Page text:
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For business enterprises, a commercial lease often represents one of their most valuable assets—obtaining and keeping a lease is critical to the success of the enterprise, and an alleged lease violation can represent an existential threat to a business. When a landlord serves a notice to cure an alleged default, a commercial tenant may only have a matter of days to resolve the problem before facing eviction, making it nearly impossible for the tenant to challenge the validity of the assertion of default without losing the lease. New York courts have created a legal remedy to avoid this Hobson’s choice—the Yellowstone injunction.
A Yellowstone injunction tolls the tenant’s time to cure the alleged default while the tenant pursues a legal determination as to whether cure is in fact required under the terms of the lease. By pursuing this injunctive relief, a commercial tenant can avoid the potentially unnecessary cost of curing the alleged default, while ensuring that its interest in the lease is protected until a court has had a chance to weigh in on the merits of the dispute.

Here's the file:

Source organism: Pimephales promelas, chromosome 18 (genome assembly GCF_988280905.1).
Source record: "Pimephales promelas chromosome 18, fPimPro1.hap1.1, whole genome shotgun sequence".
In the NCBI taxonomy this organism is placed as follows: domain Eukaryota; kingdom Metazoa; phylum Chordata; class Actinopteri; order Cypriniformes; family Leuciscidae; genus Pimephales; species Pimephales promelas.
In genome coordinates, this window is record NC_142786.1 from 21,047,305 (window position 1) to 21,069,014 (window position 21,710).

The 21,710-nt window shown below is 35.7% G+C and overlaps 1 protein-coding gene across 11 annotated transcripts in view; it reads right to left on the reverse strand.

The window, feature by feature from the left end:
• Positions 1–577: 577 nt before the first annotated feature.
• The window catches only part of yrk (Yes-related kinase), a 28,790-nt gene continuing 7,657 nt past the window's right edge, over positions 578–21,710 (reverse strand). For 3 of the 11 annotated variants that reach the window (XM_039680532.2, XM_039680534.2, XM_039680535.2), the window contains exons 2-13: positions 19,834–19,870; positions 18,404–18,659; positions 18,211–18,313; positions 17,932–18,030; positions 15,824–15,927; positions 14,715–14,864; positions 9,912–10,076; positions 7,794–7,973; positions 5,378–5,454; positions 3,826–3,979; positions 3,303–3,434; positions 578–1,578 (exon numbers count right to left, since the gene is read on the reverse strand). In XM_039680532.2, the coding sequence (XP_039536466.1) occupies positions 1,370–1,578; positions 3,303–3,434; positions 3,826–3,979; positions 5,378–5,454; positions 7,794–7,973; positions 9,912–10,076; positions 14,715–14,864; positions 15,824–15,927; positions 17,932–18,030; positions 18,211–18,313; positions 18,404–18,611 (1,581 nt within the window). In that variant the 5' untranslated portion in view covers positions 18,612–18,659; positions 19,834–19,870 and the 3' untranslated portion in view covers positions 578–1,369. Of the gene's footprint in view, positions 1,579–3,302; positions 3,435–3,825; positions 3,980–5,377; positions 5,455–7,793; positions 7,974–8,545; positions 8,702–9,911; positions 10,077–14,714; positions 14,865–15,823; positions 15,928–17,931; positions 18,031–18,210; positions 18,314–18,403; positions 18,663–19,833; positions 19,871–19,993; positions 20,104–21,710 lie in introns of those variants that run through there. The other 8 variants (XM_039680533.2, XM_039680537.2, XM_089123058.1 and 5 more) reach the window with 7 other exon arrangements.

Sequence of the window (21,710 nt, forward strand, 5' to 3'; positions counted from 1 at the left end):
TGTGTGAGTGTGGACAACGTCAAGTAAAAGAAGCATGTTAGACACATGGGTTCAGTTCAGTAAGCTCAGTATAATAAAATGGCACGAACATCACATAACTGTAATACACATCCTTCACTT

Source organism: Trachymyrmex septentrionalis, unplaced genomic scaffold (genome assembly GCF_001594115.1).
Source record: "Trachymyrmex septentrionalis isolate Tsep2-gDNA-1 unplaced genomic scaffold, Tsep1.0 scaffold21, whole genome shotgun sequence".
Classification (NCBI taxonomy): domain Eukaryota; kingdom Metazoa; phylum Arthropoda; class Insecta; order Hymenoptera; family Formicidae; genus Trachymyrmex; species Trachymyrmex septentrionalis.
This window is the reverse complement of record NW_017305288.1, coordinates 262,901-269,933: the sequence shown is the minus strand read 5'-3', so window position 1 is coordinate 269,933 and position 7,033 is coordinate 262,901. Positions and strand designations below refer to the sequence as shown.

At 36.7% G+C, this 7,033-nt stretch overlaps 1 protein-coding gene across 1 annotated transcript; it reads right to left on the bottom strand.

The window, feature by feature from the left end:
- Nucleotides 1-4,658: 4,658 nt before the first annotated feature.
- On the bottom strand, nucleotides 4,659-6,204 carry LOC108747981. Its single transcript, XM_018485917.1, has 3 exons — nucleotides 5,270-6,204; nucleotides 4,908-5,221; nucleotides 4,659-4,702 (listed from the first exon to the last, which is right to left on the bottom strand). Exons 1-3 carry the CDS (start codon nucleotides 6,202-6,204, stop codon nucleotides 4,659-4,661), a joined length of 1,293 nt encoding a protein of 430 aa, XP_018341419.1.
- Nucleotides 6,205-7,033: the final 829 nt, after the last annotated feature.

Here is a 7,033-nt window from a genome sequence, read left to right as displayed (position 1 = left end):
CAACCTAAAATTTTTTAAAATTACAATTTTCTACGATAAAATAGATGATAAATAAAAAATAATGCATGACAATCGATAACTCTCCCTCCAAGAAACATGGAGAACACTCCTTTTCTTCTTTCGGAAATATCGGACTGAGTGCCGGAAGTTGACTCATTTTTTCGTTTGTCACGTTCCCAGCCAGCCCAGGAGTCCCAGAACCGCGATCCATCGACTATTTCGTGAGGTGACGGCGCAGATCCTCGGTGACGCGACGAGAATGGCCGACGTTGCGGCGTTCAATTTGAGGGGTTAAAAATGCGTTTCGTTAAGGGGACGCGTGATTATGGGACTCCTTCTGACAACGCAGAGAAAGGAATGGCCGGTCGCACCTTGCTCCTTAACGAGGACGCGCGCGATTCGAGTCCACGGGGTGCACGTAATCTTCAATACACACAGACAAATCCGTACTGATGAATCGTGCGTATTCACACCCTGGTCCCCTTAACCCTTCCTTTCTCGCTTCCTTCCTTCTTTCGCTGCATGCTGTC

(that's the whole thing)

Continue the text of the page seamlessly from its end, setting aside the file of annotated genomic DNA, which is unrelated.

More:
This program will be presented by Jacqueline L. Bonneau and Muhammad U. Faridi, members of Patterson Belknap Webb & Tyler LLP’s Commercial Real Estate Workouts and Litigation team. The team draws upon its vast experience across multiple disciplines in advising clients on navigating through their options in complex deal structures and, if necessary, exercising or defending their rights in the litigation arena. In doing so, the team leverages its experience from many different perspectives, as opposed to looking at a matter from the standpoint of a single player in the arena. Over the years, they have represented key stakeholders from many different aspects of the industry. They will:
- Provide an overview of the key legal considerations in obtaining or defending against a Yellowstone injunction (20 minutes)
- Discuss whether injunctive relief can be obtained in certain common default scenarios (30 minutes)
- Highlight some recent developments in this area of law (10 minutes)